Biblical Personal Finance: Spending for God’s Glory
According to the authors of one Reformed Catechism Christian piety includes “the lawful procuring and furthering the wealth and outwards estate of ourselves and others” (WSC, Q?A 74). But what we take in, a subject we considered in an earlier post, is only half of the personal finance equation. We also need to spend wisely.
Here are four principles for faithful spending:
1. Christians Are Stewards
Christians must manage money for the sake of God’s kingdom, making their resources work for his glory (Luke 16:1-13). This is true because, “The earth is the Lord’s and all it contains” (Ps. 24:1). We are his managers.
Handling money wisely is all about choices. Often these choices are guided by two important principles. First, we need to prioritize our spending. Stewards evaluate what is good, better, and best. Most people find it beneficial to prioritize spending with a budget. Good managers know how to cut the budget in one area to fund more important causes elsewhere. In most Christian families budgetary fat can be cut to fund needs. For example, typical entertainment expenses can go a long way toward paying Christian school expenses. Those who hold the biblical office of deacon can be a huge help in evaluating the budgets of their parishioners and offering suggestions for more prudent stewardship.
Second, we must delay our gratification. Because saving money takes time we have to make sacrifices in how we spend now. Most of us cannot live the way we want AND live the way God calls us to. Dave Ramsey’s well known encouragement toward financial wellness is, “Live like no one else so that later you can live like no one else.”
2. Christians Tithe and Give
A tithe is a tenth; in this case a tenth of one’s income. It is the baseline standard for fiscal gratitude among God’s people (Prov. 3:9; Mal. 3:8). Although the tithe is rooted in the Old Testament, it is unreasonable for us to suspect that this standard has been done away with in the period of greater grace in which we live today. Giving refers to charitable donations beyond the tithe. In both testaments believers gave through the God-ordained institution of the local church (Acts 6:1-4; 2 Cor. 9:5).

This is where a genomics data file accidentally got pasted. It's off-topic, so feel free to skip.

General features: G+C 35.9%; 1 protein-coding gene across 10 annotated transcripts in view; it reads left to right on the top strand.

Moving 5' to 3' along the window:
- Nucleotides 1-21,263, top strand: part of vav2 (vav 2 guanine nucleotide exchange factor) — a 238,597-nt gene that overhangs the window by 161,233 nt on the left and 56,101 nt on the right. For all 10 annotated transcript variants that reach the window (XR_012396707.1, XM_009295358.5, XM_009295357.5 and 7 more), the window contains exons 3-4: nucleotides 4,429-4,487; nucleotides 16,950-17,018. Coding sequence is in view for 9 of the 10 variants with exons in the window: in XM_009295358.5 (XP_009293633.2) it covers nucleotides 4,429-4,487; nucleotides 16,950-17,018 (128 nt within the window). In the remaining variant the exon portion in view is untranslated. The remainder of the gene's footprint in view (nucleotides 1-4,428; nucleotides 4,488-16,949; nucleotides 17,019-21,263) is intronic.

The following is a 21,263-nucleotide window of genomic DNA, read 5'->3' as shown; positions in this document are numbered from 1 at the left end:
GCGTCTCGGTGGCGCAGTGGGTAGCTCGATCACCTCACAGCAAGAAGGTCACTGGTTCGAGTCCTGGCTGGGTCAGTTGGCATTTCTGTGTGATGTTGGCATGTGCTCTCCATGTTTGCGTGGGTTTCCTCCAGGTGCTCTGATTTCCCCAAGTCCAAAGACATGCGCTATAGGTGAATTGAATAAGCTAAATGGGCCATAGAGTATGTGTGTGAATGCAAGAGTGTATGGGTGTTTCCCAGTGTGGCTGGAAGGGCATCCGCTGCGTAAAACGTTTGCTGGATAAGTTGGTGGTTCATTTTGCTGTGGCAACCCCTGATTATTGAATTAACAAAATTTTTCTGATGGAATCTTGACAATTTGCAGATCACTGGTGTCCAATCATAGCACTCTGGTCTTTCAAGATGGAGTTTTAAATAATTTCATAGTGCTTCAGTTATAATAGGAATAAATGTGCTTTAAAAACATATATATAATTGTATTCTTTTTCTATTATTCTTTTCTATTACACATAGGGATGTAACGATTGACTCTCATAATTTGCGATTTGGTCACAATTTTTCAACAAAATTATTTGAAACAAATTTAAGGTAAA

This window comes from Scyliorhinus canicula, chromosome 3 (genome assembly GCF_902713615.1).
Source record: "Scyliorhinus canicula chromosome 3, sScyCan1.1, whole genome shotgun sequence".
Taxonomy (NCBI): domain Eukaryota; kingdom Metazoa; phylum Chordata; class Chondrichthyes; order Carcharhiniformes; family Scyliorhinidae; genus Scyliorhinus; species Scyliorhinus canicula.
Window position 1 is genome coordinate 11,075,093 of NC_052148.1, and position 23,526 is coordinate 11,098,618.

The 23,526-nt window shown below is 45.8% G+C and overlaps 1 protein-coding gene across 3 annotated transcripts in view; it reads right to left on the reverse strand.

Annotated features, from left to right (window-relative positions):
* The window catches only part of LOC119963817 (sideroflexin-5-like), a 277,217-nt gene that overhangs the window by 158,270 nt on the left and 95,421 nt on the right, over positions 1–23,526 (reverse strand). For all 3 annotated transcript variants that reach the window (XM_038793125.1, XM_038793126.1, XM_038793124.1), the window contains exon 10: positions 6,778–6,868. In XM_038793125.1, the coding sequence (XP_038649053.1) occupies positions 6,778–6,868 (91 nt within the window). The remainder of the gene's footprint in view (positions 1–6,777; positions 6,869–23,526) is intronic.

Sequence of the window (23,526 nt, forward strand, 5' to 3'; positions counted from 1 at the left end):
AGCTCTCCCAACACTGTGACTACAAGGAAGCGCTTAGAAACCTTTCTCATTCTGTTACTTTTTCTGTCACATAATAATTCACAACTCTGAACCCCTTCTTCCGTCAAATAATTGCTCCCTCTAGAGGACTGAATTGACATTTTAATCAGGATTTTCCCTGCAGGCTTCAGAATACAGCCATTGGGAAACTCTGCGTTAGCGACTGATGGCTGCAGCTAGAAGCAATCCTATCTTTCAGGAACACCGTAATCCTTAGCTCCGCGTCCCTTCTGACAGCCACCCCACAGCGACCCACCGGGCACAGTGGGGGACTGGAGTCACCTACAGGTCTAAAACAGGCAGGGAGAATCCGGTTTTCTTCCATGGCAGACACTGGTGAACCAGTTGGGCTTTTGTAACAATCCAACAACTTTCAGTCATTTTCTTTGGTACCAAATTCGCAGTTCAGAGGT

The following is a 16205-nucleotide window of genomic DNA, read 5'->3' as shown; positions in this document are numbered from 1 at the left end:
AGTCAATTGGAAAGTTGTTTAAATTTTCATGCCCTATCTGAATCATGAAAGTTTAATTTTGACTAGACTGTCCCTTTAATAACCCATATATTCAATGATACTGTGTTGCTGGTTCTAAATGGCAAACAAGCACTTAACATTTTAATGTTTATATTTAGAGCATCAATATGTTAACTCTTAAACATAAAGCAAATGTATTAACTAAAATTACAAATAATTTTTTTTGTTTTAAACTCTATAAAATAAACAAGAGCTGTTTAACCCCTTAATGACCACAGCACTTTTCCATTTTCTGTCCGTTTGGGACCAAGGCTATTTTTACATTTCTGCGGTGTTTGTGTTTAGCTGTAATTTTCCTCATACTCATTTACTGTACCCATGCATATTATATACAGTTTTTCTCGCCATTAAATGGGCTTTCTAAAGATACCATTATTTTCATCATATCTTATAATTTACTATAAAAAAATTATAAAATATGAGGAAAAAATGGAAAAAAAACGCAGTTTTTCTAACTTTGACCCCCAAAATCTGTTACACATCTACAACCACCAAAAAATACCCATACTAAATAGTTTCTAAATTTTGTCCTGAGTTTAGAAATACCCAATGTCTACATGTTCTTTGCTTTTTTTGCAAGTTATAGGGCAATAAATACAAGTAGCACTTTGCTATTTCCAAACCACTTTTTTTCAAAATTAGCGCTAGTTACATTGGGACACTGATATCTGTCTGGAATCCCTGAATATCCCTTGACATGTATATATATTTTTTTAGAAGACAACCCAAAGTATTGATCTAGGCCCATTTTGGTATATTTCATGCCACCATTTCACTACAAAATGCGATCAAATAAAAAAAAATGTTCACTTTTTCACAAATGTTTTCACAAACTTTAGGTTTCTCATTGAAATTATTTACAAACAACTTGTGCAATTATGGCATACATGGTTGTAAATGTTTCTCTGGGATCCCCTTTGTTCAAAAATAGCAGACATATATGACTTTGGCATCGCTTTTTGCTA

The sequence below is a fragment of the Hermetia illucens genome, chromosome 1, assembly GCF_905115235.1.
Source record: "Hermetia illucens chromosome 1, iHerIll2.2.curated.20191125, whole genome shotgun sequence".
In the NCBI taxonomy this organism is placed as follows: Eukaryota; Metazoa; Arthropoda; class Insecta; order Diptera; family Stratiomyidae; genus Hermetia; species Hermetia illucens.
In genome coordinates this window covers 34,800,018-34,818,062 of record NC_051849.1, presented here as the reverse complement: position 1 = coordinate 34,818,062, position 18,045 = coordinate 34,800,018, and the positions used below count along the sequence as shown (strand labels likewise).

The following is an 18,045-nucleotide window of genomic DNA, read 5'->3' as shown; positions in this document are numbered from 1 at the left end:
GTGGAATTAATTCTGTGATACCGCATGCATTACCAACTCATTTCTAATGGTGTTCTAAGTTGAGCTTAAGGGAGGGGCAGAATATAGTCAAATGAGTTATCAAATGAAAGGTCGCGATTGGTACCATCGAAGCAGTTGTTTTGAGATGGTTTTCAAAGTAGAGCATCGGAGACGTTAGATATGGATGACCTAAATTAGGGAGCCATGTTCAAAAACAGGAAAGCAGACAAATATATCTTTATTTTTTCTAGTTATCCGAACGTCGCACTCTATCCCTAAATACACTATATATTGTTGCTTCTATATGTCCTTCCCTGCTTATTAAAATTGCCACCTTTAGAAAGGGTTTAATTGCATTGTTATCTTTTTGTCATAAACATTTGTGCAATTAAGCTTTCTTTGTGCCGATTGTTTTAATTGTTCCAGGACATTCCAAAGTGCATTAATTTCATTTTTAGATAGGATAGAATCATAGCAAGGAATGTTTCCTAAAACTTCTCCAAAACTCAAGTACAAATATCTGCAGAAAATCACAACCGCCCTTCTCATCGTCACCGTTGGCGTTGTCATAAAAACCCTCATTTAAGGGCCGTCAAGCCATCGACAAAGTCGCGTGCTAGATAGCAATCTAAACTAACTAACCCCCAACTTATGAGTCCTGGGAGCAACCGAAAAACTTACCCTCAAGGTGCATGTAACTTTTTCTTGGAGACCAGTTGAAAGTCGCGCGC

3. Debt Is Debilitating
Put simply, debt is the result of spending someone else’s money as if it was your own. Such spending is never free. For those in debt, unexpected expenditures become crises and the walls of debt’s pit become increasingly more difficult to scale.
The Bible warns of the dangers of debt. “The rich rules over the poor, and the borrower is the slave of the lender” (Prov. 22:7; ESV). This being the case, we are a nation of slaves. Americans carry an average of $44,000 in mortgages, credit cards, auto loans and other consumer debt. Half of American families have installment loans on purchased goods. Almost half carry a credit card balance averaging around $4,000. Over 73% of new cars are purchased on debt.
Dumping debt may not be easy. But the formula is as simple as ABCD: First, accumulate no new debt. Second, bring in additional income. Third, change your spending habits. Fourth, develop a plan to pay off your debt one creditor at a time.
4. Now Is the Time to Save and Invest
On average American families save somewhere between 0 and 3% of their income (Chinese households save between 25 and 50%). God says that the wise save. Conversely, “a foolish man devours all he has” (Prov. 21:20; NIV). Right now may seem a strange time to think about investing considering that interest rates are at an all time low. But even without interest, saving is God’s financial plan for our lives. As proof, God tells us to look to the wisdom of the ant. “Ants are creatures of little strength, yet they store up their food in the summer” (Prov. 30:24; NIV).
Paul’s simple outline for personal finance also helps us see the glory of the gospel. Christ’s earning and spending is our hope. He earned more than we could ever earn so that he could buy more than we could ever buy. Through his active obedience Christ has earned the right to be our Savior (Heb. 5:8-9). “Though he was rich, yet for our sakes he became poor that you through his poverty might become rich” (2 Cor. 8:9). Our wise handling of personal finance is meaningful because of Christ’s earning and spending.
Don’t forget to read the earlier post on earning for God’s glory, and if you would like to study the subject of economics further, please consider Dr. R.C. Sproul Jr.’s 12-part teaching series Economics for Everybody.